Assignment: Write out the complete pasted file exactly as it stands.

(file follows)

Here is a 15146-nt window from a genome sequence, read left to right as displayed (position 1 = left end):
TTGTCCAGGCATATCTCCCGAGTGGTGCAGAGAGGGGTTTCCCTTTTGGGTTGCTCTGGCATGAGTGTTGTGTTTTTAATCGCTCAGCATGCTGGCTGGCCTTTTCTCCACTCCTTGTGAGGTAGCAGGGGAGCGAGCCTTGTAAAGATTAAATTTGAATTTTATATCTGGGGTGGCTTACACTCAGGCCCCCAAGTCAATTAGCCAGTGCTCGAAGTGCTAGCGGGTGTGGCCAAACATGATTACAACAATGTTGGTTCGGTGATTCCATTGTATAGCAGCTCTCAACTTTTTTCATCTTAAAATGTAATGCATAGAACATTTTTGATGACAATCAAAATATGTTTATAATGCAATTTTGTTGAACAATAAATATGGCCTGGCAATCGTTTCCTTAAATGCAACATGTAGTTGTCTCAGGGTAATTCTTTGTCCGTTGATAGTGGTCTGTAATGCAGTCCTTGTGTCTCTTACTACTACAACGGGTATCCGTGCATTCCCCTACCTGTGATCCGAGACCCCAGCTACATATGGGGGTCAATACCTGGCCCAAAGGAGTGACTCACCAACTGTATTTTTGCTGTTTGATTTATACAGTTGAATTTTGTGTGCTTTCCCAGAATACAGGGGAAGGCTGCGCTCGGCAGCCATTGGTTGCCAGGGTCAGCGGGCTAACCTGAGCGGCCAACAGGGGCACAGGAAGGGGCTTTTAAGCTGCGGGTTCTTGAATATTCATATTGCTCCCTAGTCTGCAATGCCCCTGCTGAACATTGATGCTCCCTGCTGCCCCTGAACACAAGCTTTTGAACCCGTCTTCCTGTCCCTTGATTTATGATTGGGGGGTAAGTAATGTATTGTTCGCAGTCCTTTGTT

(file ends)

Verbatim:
Here is a 15146-nt window from a genome sequence, read left to right as displayed (position 1 = left end):
TTGTCCAGGCATATCTCCCGAGTGGTGCAGAGAGGGGTTTCCCTTTTGGGTTGCTCTGGCATGAGTGTTGTGTTTTTAATCGCTCAGCATGCTGGCTGGCCTTTTCTCCACTCCTTGTGAGGTAGCAGGGGAGCGAGCCTTGTAAAGATTAAATTTGAATTTTATATCTGGGGTGGCTTACACTCAGGCCCCCAAGTCAATTAGCCAGTGCTCGAAGTGCTAGCGGGTGTGGCCAAACATGATTACAACAATGTTGGTTCGGTGATTCCATTGTATAGCAGCTCTCAACTTTTTTCATCTTAAAATGTAATGCATAGAACATTTTTGATGACAATCAAAATATGTTTATAATGCAATTTTGTTGAACAATAAATATGGCCTGGCAATCGTTTCCTTAAATGCAACATGTAGTTGTCTCAGGGTAATTCTTTGTCCGTTGATAGTGGTCTGTAATGCAGTCCTTGTGTCTCTTACTACTACAACGGGTATCCGTGCATTCCCCTACCTGTGATCCGAGACCCCAGCTACATATGGGGGTCAATACCTGGCCCAAAGGAGTGACTCACCAACTGTATTTTTGCTGTTTGATTTATACAGTTGAATTTTGTGTGCTTTCCCAGAATACAGGGGAAGGCTGCGCTCGGCAGCCATTGGTTGCCAGGGTCAGCGGGCTAACCTGAGCGGCCAACAGGGGCACAGGAAGGGGCTTTTAAGCTGCGGGTTCTTGAATATTCATATTGCTCCCTAGTCTGCAATGCCCCTGCTGAACATTGATGCTCCCTGCTGCCCCTGAACACAAGCTTTTGAACCCGTCTTCCTGTCCCTTGATTTATGATTGGGGGGTAAGTAATGTATTGTTCGCAGTCCTTTGTT